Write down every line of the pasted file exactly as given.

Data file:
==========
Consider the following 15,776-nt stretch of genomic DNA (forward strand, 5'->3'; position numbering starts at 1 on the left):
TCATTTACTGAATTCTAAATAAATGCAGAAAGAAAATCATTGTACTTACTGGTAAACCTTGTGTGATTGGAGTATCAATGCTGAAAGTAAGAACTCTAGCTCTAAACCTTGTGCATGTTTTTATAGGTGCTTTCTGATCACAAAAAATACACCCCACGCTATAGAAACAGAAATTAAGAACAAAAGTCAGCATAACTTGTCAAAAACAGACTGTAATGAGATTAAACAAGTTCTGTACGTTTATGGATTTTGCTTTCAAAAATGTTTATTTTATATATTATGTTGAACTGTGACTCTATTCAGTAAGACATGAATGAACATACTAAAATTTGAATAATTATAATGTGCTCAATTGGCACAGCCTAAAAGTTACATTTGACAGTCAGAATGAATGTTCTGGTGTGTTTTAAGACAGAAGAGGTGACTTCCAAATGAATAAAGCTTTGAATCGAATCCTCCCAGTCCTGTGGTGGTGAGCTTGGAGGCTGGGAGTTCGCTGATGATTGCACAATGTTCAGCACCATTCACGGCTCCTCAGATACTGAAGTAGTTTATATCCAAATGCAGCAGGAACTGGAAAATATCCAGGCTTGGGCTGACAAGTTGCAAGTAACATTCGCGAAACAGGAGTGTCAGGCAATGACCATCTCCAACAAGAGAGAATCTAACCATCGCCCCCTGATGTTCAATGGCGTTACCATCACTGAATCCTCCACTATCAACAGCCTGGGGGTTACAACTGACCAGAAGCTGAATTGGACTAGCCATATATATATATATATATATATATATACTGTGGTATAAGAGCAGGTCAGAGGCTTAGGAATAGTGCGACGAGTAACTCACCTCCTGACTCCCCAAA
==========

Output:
Consider the following 15,776-nt stretch of genomic DNA (forward strand, 5'->3'; position numbering starts at 1 on the left):
TCATTTACTGAATTCTAAATAAATGCAGAAAGAAAATCATTGTACTTACTGGTAAACCTTGTGTGATTGGAGTATCAATGCTGAAAGTAAGAACTCTAGCTCTAAACCTTGTGCATGTTTTTATAGGTGCTTTCTGATCACAAAAAATACACCCCACGCTATAGAAACAGAAATTAAGAACAAAAGTCAGCATAACTTGTCAAAAACAGACTGTAATGAGATTAAACAAGTTCTGTACGTTTATGGATTTTGCTTTCAAAAATGTTTATTTTATATATTATGTTGAACTGTGACTCTATTCAGTAAGACATGAATGAACATACTAAAATTTGAATAATTATAATGTGCTCAATTGGCACAGCCTAAAAGTTACATTTGACAGTCAGAATGAATGTTCTGGTGTGTTTTAAGACAGAAGAGGTGACTTCCAAATGAATAAAGCTTTGAATCGAATCCTCCCAGTCCTGTGGTGGTGAGCTTGGAGGCTGGGAGTTCGCTGATGATTGCACAATGTTCAGCACCATTCACGGCTCCTCAGATACTGAAGTAGTTTATATCCAAATGCAGCAGGAACTGGAAAATATCCAGGCTTGGGCTGACAAGTTGCAAGTAACATTCGCGAAACAGGAGTGTCAGGCAATGACCATCTCCAACAAGAGAGAATCTAACCATCGCCCCCTGATGTTCAATGGCGTTACCATCACTGAATCCTCCACTATCAACAGCCTGGGGGTTACAACTGACCAGAAGCTGAATTGGACTAGCCATATATATATATATATATATATATATACTGTGGTATAAGAGCAGGTCAGAGGCTTAGGAATAGTGCGACGAGTAACTCACCTCCTGACTCCCCAAA